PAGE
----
The evening of May 9, 1947 was an eventful and much-anticipated occurrence for Science Hill High School's ROTC program that was comprised of several young men and eight young ladies who served as sponsors. The required "military appearance," as specified in the military manual did not just spontaneously occur. It was carefully orchestrated by some rather stiff drill work by the school's training staff.
I occasionally come across school plays that were performed by area students. My recent one is dated Feb. 22, 1930 for Sulphur Springs School. Three dramatic productions were given as chapel programs at Sulphur Springs on Jan. 14, Jan. 23 and Feb. 5.
Third grade presents "Pandora" (dramatized): Eplmetheus (Ruth Brabson), Pandora (Florence Keefauver), Hope (Lorene Barry), Reader (Blanche Murray), Troubles (G.C. Armentrout, Anna Dale Deakins, Junior Hunt, Maz Williams).
Fifth and Sixth Grades
Fifth and sixth grades presented "Little February": January (Edith Price), February (James Ferguson), March (Otis Combs), April (Edna Green), May (Dorothy Gray), June (Willie Jordan), July (Viola Barry), August (Nola Jenkins), September (Harry Keys), October (Stella Stafford), November (Ruth Luster), December (Elmer Moore)...
Father Time (Fern Cox), Love (Mae Black), Peace (Little Jordan), Culture (Ida Payne), Freedom (Louise Cox), Courage (Frances Williams)...
The welcomed announcement came from C. Howard McCorkle, superintendent of schools and directed to several hundred parents at a special meeting the previous night. The two schools were to be independent of the other, plus have separate athletic programs that would be in competition with one another.
On Wednesday evening, November 29, 1905, Martha Wilder Elementary School announced one of its upcoming "treats" of the school year. Teachers and students jointly arranged for an evening of entertainment that proved very pleasurable and "made everyone happier for awhile."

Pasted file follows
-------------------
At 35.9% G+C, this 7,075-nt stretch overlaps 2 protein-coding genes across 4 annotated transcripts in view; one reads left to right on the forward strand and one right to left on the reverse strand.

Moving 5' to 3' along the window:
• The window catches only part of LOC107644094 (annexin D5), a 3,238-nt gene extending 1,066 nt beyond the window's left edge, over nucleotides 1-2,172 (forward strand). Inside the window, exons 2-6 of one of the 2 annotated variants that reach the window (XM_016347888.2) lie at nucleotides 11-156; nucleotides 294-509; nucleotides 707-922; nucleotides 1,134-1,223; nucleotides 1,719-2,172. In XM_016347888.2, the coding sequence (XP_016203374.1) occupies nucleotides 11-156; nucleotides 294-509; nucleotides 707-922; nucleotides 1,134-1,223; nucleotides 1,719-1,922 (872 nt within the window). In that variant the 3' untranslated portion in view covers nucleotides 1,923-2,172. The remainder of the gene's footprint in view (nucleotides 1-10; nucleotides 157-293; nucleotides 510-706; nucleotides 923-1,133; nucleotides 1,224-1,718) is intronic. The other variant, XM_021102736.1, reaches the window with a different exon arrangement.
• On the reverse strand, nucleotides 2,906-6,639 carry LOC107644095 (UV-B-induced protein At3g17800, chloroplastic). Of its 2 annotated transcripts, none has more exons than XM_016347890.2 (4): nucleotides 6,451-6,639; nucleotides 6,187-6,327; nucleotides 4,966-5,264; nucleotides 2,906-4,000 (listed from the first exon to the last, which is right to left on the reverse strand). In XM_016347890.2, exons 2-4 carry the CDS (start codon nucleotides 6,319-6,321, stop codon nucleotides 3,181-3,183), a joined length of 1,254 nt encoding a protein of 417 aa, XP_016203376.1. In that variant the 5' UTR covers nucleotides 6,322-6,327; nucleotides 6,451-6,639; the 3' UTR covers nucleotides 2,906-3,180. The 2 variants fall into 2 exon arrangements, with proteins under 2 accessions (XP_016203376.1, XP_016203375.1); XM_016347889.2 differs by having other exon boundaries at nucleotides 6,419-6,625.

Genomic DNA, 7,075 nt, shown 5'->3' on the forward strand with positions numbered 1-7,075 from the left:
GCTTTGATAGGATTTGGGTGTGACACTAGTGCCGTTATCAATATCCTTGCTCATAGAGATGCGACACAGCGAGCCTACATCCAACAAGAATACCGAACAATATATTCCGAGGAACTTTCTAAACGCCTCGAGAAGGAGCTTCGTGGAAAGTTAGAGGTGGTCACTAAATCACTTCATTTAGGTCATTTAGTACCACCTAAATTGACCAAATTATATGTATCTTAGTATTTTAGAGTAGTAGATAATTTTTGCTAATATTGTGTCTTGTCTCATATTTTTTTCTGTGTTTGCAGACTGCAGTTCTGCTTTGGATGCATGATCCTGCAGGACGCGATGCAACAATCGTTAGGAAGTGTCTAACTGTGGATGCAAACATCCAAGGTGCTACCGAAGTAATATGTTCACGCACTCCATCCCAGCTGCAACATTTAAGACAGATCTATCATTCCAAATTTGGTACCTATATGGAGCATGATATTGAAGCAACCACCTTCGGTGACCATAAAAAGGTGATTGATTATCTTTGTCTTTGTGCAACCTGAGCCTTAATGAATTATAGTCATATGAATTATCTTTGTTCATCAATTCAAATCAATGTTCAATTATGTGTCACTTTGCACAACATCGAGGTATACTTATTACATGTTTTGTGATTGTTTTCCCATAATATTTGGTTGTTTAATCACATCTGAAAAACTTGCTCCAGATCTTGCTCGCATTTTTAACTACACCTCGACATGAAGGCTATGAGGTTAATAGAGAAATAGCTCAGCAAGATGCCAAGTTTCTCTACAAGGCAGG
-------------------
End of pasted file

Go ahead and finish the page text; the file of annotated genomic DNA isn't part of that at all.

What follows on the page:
While no admittance to the event was charged, the school conducted a fundraiser that was aimed at buying a much-needed piano. It was suggested that parents bring family and friends to assist in the effort.
In 1927, Miss Lucy Schaeffer, a former teacher at the Dorland Bell School in Hot Springs, NC addressed two missionary societies, asserting the position that no mentally dull or stupid person inhabited the mountainous districts of the Carolinas and Tennessee. Her talk, "The Land of Not Enough," put a positive spin on mountain folks.
The sixth grade was to grammar schools what the twelfth grade was to the high schools. We were the "seniors" of Henry Johnson School. Each year, both sixth grades presented a play to the rest of the school. Miss Boring was in charge of the production and wrote all of the plays. She was ably assisted by Miss Gordon Grubbs, the other sixth grade teacher. This production was a big deal for Miss Boring, as she put a great deal of effort into it.
In May 1891, local newspaper had encouraging news for residents of Johnson City; they were about to acquire two new grammar schools in an effort to reduce age and overcrowded conditions of existing ones.
Recently, my wife and I attended my 55th Science Hill High School reunion, which included the combined classes of 1959-60-61. We were the "babies" of the attendees. While many classmates go to these events faithfully every five years, others never attend or make an occasional appearance. Sadly, many have left us; some cannot be present for a multiplicity of reasons, which include health issues. At the urging of Bernie Gray, I want to pay homage in today's column to my three favorite classes by providing a brief early history of our school. I will feature more later.